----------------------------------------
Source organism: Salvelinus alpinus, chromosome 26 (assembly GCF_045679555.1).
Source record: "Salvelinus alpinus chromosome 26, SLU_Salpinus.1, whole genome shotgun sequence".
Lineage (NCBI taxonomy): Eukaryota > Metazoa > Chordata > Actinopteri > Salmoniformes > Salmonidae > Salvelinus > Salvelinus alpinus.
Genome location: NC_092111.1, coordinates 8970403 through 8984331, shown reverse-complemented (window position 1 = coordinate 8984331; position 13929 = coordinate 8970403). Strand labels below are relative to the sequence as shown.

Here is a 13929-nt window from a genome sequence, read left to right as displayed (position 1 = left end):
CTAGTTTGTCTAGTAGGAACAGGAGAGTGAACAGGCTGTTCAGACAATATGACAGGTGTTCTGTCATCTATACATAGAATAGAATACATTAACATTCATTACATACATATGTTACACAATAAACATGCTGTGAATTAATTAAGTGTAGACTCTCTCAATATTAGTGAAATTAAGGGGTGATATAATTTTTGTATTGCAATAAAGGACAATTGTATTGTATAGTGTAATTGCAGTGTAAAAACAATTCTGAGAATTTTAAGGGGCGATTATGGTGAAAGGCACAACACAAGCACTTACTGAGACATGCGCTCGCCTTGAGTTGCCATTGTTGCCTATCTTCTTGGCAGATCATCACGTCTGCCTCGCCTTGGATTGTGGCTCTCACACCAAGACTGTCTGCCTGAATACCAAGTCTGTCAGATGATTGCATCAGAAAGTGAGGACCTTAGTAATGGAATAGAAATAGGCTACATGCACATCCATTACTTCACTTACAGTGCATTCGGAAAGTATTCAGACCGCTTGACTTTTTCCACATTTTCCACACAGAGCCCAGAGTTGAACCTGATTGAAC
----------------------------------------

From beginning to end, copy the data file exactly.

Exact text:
Source organism: Salvelinus alpinus, chromosome 26 (assembly GCF_045679555.1).
Source record: "Salvelinus alpinus chromosome 26, SLU_Salpinus.1, whole genome shotgun sequence".
Lineage (NCBI taxonomy): Eukaryota > Metazoa > Chordata > Actinopteri > Salmoniformes > Salmonidae > Salvelinus > Salvelinus alpinus.
Genome location: NC_092111.1, coordinates 8970403 through 8984331, shown reverse-complemented (window position 1 = coordinate 8984331; position 13929 = coordinate 8970403). Strand labels below are relative to the sequence as shown.

Here is a 13929-nt window from a genome sequence, read left to right as displayed (position 1 = left end):
CTAGTTTGTCTAGTAGGAACAGGAGAGTGAACAGGCTGTTCAGACAATATGACAGGTGTTCTGTCATCTATACATAGAATAGAATACATTAACATTCATTACATACATATGTTACACAATAAACATGCTGTGAATTAATTAAGTGTAGACTCTCTCAATATTAGTGAAATTAAGGGGTGATATAATTTTTGTATTGCAATAAAGGACAATTGTATTGTATAGTGTAATTGCAGTGTAAAAACAATTCTGAGAATTTTAAGGGGCGATTATGGTGAAAGGCACAACACAAGCACTTACTGAGACATGCGCTCGCCTTGAGTTGCCATTGTTGCCTATCTTCTTGGCAGATCATCACGTCTGCCTCGCCTTGGATTGTGGCTCTCACACCAAGACTGTCTGCCTGAATACCAAGTCTGTCAGATGATTGCATCAGAAAGTGAGGACCTTAGTAATGGAATAGAAATAGGCTACATGCACATCCATTACTTCACTTACAGTGCATTCGGAAAGTATTCAGACCGCTTGACTTTTTCCACATTTTCCACACAGAGCCCAGAGTTGAACCTGATTGAAC